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Two cases of EHM at facilities in the Regional Municipalities of Peel and Niagara

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Two cases of EHM at facilities in the Regional Municipalities of Peel and Niagara

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Equine Herpes Myeloencephalopathy (EHM)

On February 16 and 17, 2021 the Ontario Ministry of Agriculture, Food and Rural Affairs (OMAFRA) was notified of two confirmed cases of equine herpes myeloencephalopathy (EHM) caused by equine herpesvirus-1 (EHV-1) infection at equine facilities in the Regional Municipalities of Peel and Niagara. In the Peel region, an 18-year-old gelding was euthanized at a referral equine hospital after showing incoordination in the hind end which progressed to him being down and unable to rise. In the Niagara region, a 7-year-old mare was first examined for difficulty urinating which then progressed to her being down and unable to rise. Both facilities are under veterinary supervision and the farm managers have implemented biosecurity procedures and movement restrictions. There are now three equine facilities in the province with a confirmed EHV-1 infection causing neurologic disease.

EHV-1 infection in horses can cause respiratory disease, abortion, neonatal foal death, and/or neurological disease.

EHV-1 does not pose a threat to public health or food safety.

EHV-1 infection is immediately notifiable by laboratories to OMAFRA under the Animal Health Act. Attending veterinarians concerned about potential cases of EHV-1 infection may contact an OMAFRA veterinarian through the Agricultural Information Contact Centre at 1-877-424-1300.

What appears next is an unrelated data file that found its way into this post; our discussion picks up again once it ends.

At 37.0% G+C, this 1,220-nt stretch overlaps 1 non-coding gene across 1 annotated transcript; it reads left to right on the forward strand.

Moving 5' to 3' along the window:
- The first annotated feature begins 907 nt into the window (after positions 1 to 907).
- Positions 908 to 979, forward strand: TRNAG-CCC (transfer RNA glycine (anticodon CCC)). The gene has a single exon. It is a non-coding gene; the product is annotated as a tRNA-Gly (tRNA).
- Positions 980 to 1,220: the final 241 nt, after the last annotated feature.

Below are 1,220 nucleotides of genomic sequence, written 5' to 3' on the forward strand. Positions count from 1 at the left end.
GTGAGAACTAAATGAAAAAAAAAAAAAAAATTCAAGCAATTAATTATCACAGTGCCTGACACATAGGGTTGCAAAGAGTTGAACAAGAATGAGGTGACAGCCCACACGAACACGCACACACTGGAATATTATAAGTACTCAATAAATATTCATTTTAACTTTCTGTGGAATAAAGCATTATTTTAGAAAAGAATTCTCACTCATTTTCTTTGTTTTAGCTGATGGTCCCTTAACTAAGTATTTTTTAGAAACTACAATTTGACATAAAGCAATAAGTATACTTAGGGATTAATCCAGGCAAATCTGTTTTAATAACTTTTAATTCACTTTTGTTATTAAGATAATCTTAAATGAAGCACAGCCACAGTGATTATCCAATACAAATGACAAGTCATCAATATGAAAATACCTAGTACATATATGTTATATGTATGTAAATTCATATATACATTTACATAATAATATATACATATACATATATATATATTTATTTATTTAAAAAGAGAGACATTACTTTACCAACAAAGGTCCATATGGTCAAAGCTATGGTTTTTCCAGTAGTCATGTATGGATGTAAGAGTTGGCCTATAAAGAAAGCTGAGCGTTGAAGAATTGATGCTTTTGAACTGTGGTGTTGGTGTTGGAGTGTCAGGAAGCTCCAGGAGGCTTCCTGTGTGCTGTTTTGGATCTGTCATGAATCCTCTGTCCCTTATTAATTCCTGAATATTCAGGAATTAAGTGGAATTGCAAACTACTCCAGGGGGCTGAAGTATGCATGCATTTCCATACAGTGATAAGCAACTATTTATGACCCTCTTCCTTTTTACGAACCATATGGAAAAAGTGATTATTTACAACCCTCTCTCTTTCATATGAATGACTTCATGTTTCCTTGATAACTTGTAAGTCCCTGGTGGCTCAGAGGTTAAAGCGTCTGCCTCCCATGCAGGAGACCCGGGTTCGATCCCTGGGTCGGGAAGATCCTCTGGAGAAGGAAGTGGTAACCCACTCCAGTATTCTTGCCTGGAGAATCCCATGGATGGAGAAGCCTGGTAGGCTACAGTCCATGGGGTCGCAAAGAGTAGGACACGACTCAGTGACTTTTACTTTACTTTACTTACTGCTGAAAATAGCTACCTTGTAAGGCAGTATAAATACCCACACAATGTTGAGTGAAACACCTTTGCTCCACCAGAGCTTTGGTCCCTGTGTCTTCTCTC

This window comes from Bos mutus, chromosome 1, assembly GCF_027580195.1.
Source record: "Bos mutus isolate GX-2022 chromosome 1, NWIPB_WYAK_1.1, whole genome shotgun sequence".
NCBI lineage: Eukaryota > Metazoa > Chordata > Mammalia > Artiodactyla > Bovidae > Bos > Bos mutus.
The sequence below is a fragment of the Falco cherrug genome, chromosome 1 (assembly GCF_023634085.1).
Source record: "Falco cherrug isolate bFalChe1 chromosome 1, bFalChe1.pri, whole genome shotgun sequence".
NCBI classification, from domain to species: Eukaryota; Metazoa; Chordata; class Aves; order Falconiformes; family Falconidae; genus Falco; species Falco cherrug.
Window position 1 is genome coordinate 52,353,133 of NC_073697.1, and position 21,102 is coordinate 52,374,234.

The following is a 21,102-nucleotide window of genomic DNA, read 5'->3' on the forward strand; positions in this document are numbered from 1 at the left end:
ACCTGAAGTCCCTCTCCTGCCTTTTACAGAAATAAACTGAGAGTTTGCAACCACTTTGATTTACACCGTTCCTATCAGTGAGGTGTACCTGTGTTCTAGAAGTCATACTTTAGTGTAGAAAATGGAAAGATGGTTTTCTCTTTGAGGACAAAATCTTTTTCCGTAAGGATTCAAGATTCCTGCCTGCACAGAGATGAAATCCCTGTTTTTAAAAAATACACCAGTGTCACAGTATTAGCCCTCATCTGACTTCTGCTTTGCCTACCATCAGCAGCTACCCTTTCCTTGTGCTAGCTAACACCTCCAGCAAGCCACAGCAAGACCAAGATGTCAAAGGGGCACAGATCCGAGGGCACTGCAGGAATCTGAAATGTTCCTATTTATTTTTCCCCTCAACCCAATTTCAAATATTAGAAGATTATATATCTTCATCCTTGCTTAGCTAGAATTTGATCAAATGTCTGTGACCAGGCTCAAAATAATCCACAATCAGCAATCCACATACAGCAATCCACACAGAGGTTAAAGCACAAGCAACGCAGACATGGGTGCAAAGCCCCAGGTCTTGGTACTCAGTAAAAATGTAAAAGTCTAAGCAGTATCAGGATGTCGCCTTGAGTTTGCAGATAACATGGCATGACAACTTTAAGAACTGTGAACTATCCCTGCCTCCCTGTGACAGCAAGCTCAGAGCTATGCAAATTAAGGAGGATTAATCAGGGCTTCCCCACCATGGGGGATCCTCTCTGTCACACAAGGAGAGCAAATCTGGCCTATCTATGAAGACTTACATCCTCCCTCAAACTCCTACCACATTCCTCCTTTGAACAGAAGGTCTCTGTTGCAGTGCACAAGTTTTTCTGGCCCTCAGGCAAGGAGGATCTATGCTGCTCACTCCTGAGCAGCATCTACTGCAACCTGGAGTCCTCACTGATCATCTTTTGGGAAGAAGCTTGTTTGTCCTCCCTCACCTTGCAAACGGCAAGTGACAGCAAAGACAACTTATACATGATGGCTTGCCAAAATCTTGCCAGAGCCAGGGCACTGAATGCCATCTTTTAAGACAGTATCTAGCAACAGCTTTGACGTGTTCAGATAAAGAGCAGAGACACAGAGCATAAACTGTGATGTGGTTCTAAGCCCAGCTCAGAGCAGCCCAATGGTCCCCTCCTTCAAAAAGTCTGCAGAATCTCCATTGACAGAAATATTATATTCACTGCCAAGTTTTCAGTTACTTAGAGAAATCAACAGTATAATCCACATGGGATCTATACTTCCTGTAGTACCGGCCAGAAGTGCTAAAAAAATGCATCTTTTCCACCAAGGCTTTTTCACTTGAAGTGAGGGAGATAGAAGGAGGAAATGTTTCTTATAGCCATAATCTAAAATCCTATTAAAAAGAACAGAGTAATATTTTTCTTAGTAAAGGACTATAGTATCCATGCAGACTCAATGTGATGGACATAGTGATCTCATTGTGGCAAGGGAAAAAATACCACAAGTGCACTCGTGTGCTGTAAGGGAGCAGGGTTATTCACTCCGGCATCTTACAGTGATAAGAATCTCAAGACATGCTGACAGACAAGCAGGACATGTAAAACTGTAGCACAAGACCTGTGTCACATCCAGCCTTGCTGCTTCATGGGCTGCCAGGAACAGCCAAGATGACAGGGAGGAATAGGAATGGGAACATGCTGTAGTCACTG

Because a fever (greater than 101.5 °F or 38.6 °C) may be the first indication of infection, the temperature of potentially exposed animals should be monitored and recorded twice daily for 21 days and any abnormalities discussed with a veterinarian. Neurological signs, if they develop, may include loss of balance, hind-limb weakness, difficulty urinating, decreased tail tone, depression and being down and unable to rise. It is important that a veterinarian assess horses demonstrating neurological signs since it can be difficult to distinguish this from other serious diseases such as rabies.

EHV-1 infection is easily spread to other horses by nose-to-nose or close contact with an infected horse, by sharing contaminated equipment including bits, buckets and towels or by the clothing and hands of people who have recently had contact with an infected horse. It is important, therefore, to restrict movement for 21 days of both people and horses where EHV-1 has been diagnosed. Any person leaving a facility to care for or be in contact with horses elsewhere should change their clothes, shoes/boots and wash their hands before leaving the property. Facility owners should also inform all service providers that have attended the facility within the previous week, including, but not restricted to, veterinarians, farriers, feed suppliers and transporters, of the presence of the virus at the facility so they can take appropriate precautions.

Prevention is the best medicine

Biosecurity is key to preventing spread of EHV-1. Implementing routine biosecurity measures is the best way to minimize viral spread and should be in place at all times to prevent a disease outbreak. Such measures include hand hygiene and basic cleaning and disinfection practices. Horses that have been shipped long distances should be segregated for 14 days prior to entering the general population.

EHV-1 vaccines marketed for prevention of respiratory disease may reduce viral shedding but are not protective against developing the neurological form of the disease in the vaccinated animal.

For additional information:


Preventing Disease Spread - Personal Hygiene and Disinfectants around Horse Barns

Horses - Health Management and Biosecurity


National Farm and Facility Level Biosecurity Standard for the Equine Sector


Equine Biosecurity Risk Calculator


Equine Biosecurity Principles and Best Practices

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